"And maybe we ought to redefine the goals here a bit and do something that's more realistic in terms of getting some progress and then maybe take on the other things later," he added without elaborating.
His spokesman, Capt. William Alderson, said later that Fallon preferred not to address the issue in more detail until after he had been confirmed by the full Senate.
Fallon told the senators, "I believe the situation in Iraq can be turned around, but time is short."
"I think that we would probably be wise to temper our expectations here, that the likelihood that Iraq is suddenly going to turn into something that looks close to what we enjoy here in this country is going to be a long time coming," he said.
One of the leading Republicans opposed to Bush's troop buildup, Sen. John Warner of Virginia, said Fallon appeared to be distancing himself from the Bush plan. He urged the admiral to consider other approaches in Iraq as he takes over for Abizaid, who is retiring.
Warner said he hoped Fallon would feel free "to point out those areas in this plan which you feel need flexibility, options that can be pursued, other than the rigidity of just 20,000 new troops right into the face of sectarian violence."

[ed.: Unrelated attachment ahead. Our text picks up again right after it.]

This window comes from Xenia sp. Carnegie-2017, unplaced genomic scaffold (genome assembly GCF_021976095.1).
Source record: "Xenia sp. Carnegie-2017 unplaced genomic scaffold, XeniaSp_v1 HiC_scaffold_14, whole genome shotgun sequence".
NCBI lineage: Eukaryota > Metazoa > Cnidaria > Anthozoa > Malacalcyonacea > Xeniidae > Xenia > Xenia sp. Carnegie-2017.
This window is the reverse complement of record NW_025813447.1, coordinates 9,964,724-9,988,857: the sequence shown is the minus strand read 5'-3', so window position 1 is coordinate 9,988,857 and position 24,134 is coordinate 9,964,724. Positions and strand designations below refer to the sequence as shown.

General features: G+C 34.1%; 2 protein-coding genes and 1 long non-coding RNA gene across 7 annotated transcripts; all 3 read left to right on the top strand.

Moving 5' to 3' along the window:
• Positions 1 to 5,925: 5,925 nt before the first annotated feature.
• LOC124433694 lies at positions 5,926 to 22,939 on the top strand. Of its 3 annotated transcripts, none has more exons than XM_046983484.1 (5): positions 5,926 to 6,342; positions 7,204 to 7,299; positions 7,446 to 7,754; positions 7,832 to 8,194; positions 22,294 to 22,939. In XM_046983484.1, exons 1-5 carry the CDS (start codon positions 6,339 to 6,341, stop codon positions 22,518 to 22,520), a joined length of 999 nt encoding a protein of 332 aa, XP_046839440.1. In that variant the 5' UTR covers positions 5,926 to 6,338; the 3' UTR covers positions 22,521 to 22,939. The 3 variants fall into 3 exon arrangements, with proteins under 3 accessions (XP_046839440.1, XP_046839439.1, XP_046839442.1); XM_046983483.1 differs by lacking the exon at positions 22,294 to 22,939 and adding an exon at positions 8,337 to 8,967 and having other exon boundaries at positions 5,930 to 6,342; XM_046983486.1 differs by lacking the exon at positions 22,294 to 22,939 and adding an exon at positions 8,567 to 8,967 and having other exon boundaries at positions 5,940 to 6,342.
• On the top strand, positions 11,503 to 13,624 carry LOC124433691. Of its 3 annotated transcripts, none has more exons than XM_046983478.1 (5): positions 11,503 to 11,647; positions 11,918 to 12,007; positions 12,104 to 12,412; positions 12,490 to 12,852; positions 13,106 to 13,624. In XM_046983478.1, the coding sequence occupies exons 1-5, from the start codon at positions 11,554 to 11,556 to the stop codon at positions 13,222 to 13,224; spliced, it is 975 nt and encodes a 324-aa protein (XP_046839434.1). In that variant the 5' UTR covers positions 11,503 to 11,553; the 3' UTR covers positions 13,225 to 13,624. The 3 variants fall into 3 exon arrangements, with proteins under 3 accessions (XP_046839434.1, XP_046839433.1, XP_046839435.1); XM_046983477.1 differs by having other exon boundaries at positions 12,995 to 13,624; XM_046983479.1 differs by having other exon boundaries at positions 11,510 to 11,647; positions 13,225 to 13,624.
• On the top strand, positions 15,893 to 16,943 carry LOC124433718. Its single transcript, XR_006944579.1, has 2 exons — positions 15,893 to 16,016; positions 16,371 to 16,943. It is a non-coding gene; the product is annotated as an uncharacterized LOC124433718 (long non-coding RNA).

With a Senate showdown over the Iraq war apparently days away, No. 2 Senate GOP leader Trent Lott of Mississippi said he had concerns with each of the resolutions on the war introduced so far. If Republican leaders do not rally behind a single proposal, the party could avoid taking a clear, united stance on the widely unpopular Iraq war — a consequence Lott suggested he wouldn't mind.
"To herd the cat some times you have to let them stray," he said. "Think about that. Keeping them together by letting them stray."
Sen. Barack Obama, D-Ill., a presidential hopeful, introduced legislation to implement an Iraq plan that focuses on finding a political solution in Baghdad while beginning a withdrawal of U.S. troops and "bringing this war to a responsible end."
Fallon, 62, currently commander of U.S. forces in the Pacific, said he saw a need for a comprehensive approach to Iraq, including economic and political actions to resolve a problem that requires more than military force.
Separately, John Negroponte, the first director of national intelligence, said at his confirmation hearing for the post of deputy secretary of state that Iraq is still having trouble policing its long border with Syria.
Negroponte said Syria is letting 40 to 75 foreign fighters cross its border into Iraq each month, and he repeated the charge that Iran is providing lethal help to insurgents fighting U.S. forces in Iraq. He gave only mild endorsement to the administration's diplomatic hands-off policy toward Damascus and Tehran.
Several senators asked Fallon his views on Iran, which the Bush administration accuses of meddling in Iraq's internal affairs and supplying weapons for use by insurgents against American and Iraqi soldiers.
"They are posturing themselves with the capability to attempt to deny us the ability to operate in this vicinity," Fallon said, adding that there is room for diplomatic efforts with Iran because it has an economic stake in keeping open the Persian Gulf's commercial shipping lanes.